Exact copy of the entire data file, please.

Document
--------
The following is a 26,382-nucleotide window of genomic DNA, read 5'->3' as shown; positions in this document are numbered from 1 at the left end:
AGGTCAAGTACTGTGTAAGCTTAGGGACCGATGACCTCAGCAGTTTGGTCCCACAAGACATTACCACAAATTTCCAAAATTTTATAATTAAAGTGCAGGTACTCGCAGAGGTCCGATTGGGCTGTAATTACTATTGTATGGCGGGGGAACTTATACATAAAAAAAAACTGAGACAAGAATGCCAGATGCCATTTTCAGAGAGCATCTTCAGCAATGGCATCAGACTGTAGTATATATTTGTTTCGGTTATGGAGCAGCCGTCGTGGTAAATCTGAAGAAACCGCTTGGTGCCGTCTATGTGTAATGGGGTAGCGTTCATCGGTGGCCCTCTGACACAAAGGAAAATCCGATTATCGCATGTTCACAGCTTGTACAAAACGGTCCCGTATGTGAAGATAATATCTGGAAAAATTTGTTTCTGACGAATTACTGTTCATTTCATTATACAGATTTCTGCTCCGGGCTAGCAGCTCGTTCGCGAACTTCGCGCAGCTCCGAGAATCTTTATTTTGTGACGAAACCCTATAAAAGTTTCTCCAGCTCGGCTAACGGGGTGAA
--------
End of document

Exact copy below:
The following is a 26,382-nucleotide window of genomic DNA, read 5'->3' as shown; positions in this document are numbered from 1 at the left end:
AGGTCAAGTACTGTGTAAGCTTAGGGACCGATGACCTCAGCAGTTTGGTCCCACAAGACATTACCACAAATTTCCAAAATTTTATAATTAAAGTGCAGGTACTCGCAGAGGTCCGATTGGGCTGTAATTACTATTGTATGGCGGGGGAACTTATACATAAAAAAAAACTGAGACAAGAATGCCAGATGCCATTTTCAGAGAGCATCTTCAGCAATGGCATCAGACTGTAGTATATATTTGTTTCGGTTATGGAGCAGCCGTCGTGGTAAATCTGAAGAAACCGCTTGGTGCCGTCTATGTGTAATGGGGTAGCGTTCATCGGTGGCCCTCTGACACAAAGGAAAATCCGATTATCGCATGTTCACAGCTTGTACAAAACGGTCCCGTATGTGAAGATAATATCTGGAAAAATTTGTTTCTGACGAATTACTGTTCATTTCATTATACAGATTTCTGCTCCGGGCTAGCAGCTCGTTCGCGAACTTCGCGCAGCTCCGAGAATCTTTATTTTGTGACGAAACCCTATAAAAGTTTCTCCAGCTCGGCTAACGGGGTGAA